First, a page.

4.3.2 Stakeholders did not foreshadow significant future economic regulatory changes that will impact on the MAIF Agreement

Review question
What are the possible future developments in Australian economic regulation and their potential impact on the operation of the MAIF Agreement?

Insights:

  • No significant future developments in economic regulation were identified as having an impact on the operation of the MAIF Agreement; however, the trend towards deregulation and reducing compliance costs was acknowledged.
  • The MAIF Agreement interacts with several other regulatory mechanisms including the Food Standards Code (labelling laws), the Codex Alimentarius Commission and consumer protection legislation (ACCC).

There were limited comments from interviewees in relation to how possible future developments in economic regulation may impact on the MAIF Agreement. Several interviewees referred to the trend towards deregulation and self-regulatory approaches. One stakeholder supported this trend, noting that the MAIF Agreement was consistent with this approach. Other stakeholders considered the trend towards deregulation as a negative for the MAIF Agreement.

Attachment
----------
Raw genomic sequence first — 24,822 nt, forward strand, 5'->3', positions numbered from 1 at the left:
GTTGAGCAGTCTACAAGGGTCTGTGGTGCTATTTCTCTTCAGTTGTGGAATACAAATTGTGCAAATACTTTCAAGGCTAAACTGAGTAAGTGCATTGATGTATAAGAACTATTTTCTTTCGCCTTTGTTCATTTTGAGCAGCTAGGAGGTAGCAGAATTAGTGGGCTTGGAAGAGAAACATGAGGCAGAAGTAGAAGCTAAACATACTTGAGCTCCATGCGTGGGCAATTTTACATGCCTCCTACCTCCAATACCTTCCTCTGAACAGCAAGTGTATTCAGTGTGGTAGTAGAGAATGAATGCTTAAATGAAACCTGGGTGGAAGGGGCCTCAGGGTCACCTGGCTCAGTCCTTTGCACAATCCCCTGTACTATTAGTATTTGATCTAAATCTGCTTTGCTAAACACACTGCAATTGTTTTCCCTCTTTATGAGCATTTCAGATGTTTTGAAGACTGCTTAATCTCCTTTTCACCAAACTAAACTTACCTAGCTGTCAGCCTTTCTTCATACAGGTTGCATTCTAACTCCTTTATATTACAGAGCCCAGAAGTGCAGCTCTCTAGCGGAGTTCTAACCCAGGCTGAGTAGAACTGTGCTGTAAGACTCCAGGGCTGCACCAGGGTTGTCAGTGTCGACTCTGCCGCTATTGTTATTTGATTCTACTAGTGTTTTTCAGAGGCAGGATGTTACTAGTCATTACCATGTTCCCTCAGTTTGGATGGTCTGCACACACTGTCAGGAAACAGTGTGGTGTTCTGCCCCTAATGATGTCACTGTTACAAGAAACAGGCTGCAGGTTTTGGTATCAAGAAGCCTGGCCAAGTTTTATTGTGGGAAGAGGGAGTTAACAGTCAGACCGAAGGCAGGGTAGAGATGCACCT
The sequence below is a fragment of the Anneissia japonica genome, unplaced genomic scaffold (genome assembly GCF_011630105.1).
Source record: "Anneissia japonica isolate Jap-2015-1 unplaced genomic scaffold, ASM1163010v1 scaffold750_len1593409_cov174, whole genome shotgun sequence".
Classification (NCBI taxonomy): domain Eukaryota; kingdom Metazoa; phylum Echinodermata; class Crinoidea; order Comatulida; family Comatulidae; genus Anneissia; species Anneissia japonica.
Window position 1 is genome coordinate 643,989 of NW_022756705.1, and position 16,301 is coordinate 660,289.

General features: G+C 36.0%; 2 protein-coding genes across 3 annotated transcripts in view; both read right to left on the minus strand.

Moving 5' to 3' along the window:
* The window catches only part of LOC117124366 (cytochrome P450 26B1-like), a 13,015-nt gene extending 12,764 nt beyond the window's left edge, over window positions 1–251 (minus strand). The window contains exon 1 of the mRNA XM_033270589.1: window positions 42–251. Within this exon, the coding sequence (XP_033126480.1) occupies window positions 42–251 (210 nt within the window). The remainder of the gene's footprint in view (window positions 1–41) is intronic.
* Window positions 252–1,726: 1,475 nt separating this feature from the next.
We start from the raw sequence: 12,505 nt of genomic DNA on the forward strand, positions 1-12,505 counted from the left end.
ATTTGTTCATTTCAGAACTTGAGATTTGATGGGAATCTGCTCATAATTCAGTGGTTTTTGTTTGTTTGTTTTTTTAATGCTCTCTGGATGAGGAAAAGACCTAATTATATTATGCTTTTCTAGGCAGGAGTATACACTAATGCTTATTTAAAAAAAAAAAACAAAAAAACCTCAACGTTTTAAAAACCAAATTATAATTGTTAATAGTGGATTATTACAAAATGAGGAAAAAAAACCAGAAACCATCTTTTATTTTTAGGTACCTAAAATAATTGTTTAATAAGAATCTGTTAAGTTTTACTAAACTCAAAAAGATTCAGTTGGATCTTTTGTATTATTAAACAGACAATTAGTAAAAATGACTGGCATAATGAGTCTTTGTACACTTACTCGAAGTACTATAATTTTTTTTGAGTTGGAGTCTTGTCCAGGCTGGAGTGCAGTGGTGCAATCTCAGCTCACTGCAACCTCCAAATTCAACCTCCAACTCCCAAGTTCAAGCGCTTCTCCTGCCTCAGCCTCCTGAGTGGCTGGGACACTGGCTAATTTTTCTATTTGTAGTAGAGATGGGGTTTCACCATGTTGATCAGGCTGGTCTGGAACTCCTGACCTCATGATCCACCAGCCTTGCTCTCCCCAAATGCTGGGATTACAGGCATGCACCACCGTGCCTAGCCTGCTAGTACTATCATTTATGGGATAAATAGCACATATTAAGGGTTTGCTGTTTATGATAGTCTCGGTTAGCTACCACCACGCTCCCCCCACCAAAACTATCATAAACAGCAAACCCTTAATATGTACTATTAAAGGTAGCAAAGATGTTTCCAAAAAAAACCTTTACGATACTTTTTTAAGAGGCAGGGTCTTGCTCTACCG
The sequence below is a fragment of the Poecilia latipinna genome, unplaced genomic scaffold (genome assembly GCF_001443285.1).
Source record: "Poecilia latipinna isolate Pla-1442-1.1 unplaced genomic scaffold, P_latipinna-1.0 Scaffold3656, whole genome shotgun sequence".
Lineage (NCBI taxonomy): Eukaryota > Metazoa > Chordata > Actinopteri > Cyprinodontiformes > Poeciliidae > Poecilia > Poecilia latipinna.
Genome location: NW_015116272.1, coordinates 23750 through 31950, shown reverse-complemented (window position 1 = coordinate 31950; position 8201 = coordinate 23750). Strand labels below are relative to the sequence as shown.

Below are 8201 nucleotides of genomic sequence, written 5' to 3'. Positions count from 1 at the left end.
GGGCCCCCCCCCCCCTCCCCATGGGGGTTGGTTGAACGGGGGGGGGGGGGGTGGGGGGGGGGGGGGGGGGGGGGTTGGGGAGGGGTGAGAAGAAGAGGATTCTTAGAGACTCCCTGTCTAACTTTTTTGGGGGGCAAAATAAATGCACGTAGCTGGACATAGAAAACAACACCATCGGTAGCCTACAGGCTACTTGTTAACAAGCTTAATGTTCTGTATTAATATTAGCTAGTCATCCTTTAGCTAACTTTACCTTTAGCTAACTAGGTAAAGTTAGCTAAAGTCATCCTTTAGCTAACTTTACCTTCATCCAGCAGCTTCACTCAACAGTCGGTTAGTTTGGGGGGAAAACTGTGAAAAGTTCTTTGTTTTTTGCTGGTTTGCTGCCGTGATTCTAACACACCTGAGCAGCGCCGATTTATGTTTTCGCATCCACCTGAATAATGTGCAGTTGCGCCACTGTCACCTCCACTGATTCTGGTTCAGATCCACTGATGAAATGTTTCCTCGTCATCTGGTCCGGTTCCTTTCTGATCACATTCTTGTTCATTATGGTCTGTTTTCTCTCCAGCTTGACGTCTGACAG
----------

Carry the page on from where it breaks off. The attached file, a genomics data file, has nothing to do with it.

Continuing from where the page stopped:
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Interviewees also commented on the need for consistency between the MAIF Agreement and other areas of regulation, including the Food Standards Code, the Codex Alimentarius Commission and the Competition and Consumer Act, as discussed below:
  • Food Standards Code (FSANZ) – any infant formula sold in Australia must comply with the Australian and New Zealand Food Standards Code (the Code). FSANZ, the Code administrator, commented that the MAIF Agreement and the Code are generally consistent (in the areas where they overlap) however, alignment could be improved in some specific areas. These suggested changes are captured in Table 10 at Section 5.1.6 of this report. FSANZ stated that it will commence a review of Standards 2.9.1 of the Code (labelling of infant formula) this year. Standard 2.9.1 is Australia’s response to WHO Code Article 9.2.
  • Codex Alimentarius Commission (Codex) – Australia is a member of Codex which is the international food standards setting body and is recognised by the WTO. Stakeholders commented that FSANZ needs to ensure Australia’s food standards are consistent with the Codex standards.
  • Competition and Consumer Act 2010 (ACCC) – Stakeholders recognised that the consumer protection functions of the ACCC complement the MAIF Agreement by providing general provisions preventing misleading and deceptive conduct in the sale of goods and services. These provisions protect consumers from a range of conduct including misleading information on labels, or misleading conduct of any party involved in the sale of infant formula.

7The four prescribed mandatory codes are the Franchising Code, Horticulture Code, Oil Code, and the Unit Pricing Code.